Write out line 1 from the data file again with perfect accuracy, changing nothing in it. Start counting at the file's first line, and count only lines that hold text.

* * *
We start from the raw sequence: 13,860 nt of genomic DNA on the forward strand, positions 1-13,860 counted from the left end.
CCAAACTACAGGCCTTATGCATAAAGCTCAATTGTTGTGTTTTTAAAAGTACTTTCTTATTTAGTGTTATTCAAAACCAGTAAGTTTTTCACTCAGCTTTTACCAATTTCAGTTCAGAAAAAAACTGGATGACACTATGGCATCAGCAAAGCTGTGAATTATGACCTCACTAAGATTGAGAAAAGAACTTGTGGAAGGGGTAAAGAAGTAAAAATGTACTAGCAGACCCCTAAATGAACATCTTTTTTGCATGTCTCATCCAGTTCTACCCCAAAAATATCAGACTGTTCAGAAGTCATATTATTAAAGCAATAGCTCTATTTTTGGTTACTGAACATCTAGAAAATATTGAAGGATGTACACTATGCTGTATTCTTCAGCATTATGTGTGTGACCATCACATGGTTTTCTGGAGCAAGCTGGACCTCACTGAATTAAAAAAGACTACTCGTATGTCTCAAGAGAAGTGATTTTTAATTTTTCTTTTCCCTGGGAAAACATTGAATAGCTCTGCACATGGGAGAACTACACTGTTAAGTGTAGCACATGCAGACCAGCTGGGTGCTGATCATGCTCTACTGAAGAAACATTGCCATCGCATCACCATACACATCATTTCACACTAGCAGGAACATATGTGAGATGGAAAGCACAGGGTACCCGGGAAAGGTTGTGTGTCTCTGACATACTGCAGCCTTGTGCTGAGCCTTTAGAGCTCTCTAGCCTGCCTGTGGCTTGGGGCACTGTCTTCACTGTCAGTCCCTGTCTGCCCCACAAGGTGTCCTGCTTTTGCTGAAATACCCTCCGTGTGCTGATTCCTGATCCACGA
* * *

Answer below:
We start from the raw sequence: 13,860 nt of genomic DNA on the forward strand, positions 1-13,860 counted from the left end.